Does shriveled mean dead?

zootjs(zone 5 MA)November 30, 2008


Are shriveled dahlia bulbs a waste of time, or is there hope? Someone gave me a "gift" of some. They don't look much like the nice, plump photos I'm seeing here. (I think they were out of the ground, outside, for a few days, over a few frosts.) The worst are really shriveled up, and I have no hope for them. Some are a bit puffy. One looks a bit like a nearly respectable bulb.

I don't have any dahlias yet, so even saving one would give me entree into this world. There are a total of ten or so, in various states of shriveleness.

I'm in central MA, zone 5.


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Poochella(7 WA)

Oh oh, shrivelry is not dead! I'd trust your gut instinct on the really shrivelled ones and dump them. Rubbery, flexible ones are likely goners too, but make good cat toys for a few days. I'd try to save the respectable one for certain.

Don't know what you mean by puffy. Mostly hydrated? Slightly dry/shrivelled? You can't lose anything but a bit of time and space by trying to save any that aren't hopeless mummies or really rubbery. If the puffy ones send up shoots next spring, you can make cuttings or see if the tuber has enough 'oomph' to support the plant til it gets started.

Read about cuttings at below.

Here is a link that might be useful: Dahlia Cuttings

    Bookmark   November 30, 2008 at 9:10PM
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zootjs(zone 5 MA)

Thanks, that's encouraging.

> shrivelry is not dead!

Very nice, very nice....

> Rubbery, flexible ones are likely goners too

Hmm, mine might be considered rubbery and flexible.

I'll give it a try, and put the likely candidates in the ground. And, as you suggest, I just won't bed my bottom dahlia....


    Bookmark   December 1, 2008 at 8:42AM
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Poochella(7 WA)

'bottom dahlia'... thanks for the giggle! Some people, myself included, have tried misting or soaking rubbery shrivellers with some degree of success. But I find once the moisture has left the body of the tuber, it's really hard to firm them up again. Can't hurt to try.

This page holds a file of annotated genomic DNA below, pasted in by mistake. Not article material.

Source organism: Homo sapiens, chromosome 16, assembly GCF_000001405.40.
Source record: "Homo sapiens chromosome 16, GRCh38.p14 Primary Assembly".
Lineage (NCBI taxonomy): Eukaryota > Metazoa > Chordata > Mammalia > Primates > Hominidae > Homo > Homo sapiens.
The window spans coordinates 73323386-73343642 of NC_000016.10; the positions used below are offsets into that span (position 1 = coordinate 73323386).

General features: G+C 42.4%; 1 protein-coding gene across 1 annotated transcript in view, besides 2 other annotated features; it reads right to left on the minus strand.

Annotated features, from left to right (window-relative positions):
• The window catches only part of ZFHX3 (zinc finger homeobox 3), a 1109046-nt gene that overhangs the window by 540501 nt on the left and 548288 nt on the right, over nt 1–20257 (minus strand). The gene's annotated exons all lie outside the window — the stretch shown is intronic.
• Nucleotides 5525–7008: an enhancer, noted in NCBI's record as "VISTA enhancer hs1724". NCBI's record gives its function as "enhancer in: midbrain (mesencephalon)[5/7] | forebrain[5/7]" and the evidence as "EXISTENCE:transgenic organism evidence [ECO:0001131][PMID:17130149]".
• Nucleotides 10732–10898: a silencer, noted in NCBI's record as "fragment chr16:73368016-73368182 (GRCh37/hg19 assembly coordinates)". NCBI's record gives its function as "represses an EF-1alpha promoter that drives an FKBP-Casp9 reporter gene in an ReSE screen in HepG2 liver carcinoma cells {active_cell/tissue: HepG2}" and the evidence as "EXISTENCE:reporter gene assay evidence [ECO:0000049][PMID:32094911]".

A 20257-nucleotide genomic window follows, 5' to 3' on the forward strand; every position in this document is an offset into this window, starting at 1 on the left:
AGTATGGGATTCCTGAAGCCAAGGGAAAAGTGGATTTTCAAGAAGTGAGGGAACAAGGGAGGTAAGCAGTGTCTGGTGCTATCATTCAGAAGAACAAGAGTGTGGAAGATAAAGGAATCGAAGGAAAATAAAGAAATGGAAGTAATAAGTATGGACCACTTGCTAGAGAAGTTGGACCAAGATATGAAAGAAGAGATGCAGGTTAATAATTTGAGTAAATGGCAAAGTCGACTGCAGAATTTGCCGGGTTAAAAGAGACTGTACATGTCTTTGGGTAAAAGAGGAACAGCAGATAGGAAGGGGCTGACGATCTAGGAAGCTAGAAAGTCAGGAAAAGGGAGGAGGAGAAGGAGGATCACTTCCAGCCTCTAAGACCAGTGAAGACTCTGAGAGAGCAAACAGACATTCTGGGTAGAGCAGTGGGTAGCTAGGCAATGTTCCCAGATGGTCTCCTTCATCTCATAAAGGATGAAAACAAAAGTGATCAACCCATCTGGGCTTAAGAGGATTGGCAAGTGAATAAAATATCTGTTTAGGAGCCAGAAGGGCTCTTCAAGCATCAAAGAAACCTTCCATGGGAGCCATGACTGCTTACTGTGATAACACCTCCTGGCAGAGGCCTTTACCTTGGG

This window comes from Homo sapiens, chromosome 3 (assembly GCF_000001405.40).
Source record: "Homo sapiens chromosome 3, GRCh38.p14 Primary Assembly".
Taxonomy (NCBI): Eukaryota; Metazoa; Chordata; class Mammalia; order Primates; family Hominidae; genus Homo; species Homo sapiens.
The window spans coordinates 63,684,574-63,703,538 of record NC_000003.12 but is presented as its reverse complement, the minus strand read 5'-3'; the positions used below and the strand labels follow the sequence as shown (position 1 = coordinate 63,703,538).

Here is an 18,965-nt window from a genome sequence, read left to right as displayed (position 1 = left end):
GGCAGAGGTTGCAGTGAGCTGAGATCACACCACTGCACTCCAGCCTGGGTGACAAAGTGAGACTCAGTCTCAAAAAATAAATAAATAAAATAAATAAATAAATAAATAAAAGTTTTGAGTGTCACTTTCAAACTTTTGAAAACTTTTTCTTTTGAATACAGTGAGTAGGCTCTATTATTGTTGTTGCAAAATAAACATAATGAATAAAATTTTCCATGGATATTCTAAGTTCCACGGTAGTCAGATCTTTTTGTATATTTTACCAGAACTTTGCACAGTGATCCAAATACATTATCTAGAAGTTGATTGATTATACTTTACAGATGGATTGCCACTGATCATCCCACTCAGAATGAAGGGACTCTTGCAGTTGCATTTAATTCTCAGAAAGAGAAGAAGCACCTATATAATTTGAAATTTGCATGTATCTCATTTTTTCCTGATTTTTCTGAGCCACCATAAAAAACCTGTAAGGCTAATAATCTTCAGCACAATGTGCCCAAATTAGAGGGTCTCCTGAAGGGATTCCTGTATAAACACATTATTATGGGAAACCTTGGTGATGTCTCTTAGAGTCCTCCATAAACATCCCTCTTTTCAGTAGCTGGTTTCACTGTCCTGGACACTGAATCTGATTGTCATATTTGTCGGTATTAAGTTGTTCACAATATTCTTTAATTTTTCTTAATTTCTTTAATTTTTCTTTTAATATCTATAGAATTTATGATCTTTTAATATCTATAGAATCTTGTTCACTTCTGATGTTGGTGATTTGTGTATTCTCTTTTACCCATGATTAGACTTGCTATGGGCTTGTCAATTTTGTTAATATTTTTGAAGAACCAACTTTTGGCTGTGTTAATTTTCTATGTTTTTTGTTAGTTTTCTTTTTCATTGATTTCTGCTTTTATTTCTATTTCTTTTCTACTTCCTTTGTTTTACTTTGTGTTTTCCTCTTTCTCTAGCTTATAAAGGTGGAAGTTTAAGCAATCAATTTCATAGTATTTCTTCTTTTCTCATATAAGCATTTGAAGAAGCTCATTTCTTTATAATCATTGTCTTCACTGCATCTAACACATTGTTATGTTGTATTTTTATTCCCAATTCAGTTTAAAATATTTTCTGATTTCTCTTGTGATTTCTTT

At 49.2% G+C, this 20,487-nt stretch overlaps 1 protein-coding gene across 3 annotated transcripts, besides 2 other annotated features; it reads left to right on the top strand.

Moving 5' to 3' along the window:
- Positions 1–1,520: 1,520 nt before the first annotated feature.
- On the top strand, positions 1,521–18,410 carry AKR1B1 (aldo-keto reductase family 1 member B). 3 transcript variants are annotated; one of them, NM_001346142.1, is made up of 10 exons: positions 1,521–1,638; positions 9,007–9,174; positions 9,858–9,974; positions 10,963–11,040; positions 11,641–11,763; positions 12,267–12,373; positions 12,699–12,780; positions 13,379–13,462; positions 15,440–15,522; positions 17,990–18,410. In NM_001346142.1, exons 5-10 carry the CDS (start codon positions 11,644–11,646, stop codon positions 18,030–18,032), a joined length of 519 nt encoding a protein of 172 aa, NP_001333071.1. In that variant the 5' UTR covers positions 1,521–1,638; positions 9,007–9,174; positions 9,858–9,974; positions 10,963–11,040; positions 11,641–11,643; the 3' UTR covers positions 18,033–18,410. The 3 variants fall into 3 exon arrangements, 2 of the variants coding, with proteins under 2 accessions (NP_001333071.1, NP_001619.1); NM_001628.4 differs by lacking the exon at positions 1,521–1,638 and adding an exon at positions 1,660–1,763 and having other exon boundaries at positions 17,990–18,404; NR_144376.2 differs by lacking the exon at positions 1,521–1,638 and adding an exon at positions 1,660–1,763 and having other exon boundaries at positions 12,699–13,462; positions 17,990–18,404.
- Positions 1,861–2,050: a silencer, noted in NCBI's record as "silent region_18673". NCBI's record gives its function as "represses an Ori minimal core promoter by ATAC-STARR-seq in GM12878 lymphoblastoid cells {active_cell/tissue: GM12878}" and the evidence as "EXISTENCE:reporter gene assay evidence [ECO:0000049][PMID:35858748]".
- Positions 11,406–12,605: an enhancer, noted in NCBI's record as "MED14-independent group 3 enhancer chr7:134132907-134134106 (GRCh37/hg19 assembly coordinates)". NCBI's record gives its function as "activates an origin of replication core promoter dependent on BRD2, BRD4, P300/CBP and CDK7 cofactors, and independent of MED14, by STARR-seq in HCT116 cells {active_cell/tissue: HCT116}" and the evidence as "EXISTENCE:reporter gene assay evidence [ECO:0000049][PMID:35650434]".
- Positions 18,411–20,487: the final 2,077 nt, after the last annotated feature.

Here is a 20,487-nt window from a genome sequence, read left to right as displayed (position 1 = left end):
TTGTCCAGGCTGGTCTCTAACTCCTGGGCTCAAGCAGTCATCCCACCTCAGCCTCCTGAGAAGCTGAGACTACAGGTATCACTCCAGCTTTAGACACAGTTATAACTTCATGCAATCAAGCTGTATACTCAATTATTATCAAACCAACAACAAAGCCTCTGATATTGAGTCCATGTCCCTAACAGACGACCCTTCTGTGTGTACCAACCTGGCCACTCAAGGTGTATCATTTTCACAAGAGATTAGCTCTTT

Bookmark   December 2, 2008 at 11:36AM
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I am trying to save some gifted shriveled up tubers too... so far I am a little optomistic.

This is what I did.

I soaked them in a clean kitchen sink for around 20 minutes with 1/2 a cup of bleach. This is to try and kill any mold or pathogens on them. Then I rinsed them, and let them sit for several hours in the sink again filled with water and No Damp. I then packed them up in a box with small animal kiln dried wood shavings and cinamon and put them in the fridge.

So far they are doing great, no mold, no fungus, no rot, some have plumped up and regained firmness, none are looking worse then when I got them, and it has been about 6 weeks now...

I am going to pot them up early, probably late January early feb in a very sunny south facing window and see how it goes...

    Bookmark   December 3, 2008 at 6:26PM
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Poochella(7 WA)

You certainly get an A for effort, Homemommy. It can't hurt to try anything and I'll be interested to see how the soaking and cinnamon works. I used cinnamon on a couple cut-off large tubers one year: worked fine.

You're the second person recently to mention No Damp. Tell us about it, when you have time.

    Bookmark   December 4, 2008 at 12:47AM
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Well, I am getting ready to plant my shriveled up daliah tubers over the next few days. I just got them out of the fridge, and they look about the same as they did 6 weeks ago, slightly encouraged by that, but still not going to cheer until I see sprouts!

No Damp is a brand of anti fungal solution that is concentrated, mixed with water, primarily used to treat "damp off" in young seedlings, where as many seed propagators know only too well, a fungus can leave your fantastic looking young shoots looking fab one day, and the next day you wake up, they are all or almost all dead! ACK! It is caused by a fungus that attacks the roots and base of the stem.

I just use it in a bowl that I soak my roots in to try and help kill off any fungus's / offer some longer term protection.

I have 2 daliahs in my window that have done great all winter, except they developed white powder mildew in the fall before I brought them in. I could not find anything to treat it over the last few weeks and it was getting really bad, so... I dug them up, cut off all the foliage, soaked the tubers in bleach and no damp, boiled all the dirt, added no damp to the soil, and repotted them. They looked dead the first few days, but are now doing fab! So, it looks worst case senerio like I will be starting the season with at least 2 plants! A far cry from some of the other members fields, but at least it is something!

On another note, my canna roots are doing fab!

    Bookmark   January 18, 2009 at 12:00AM
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homemommy- the next time you get powdery mildew just give the plant a good spraying with skim milk-- works like a charm!...and it's cheap!

    Bookmark   January 18, 2009 at 12:09AM
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Thanks for the tip! I spent weeks looking for something to treat it, should have known that someone here would have had a tip for something that came out of the kitchen!! ;-P

    Bookmark   January 19, 2009 at 10:29AM
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jroot(5A Ont. Canada (near Guelph))

Skim milk. I hadn't heard that. Thanks, plantlady2008 - hopefully 2009.

    Bookmark   January 22, 2009 at 6:04PM
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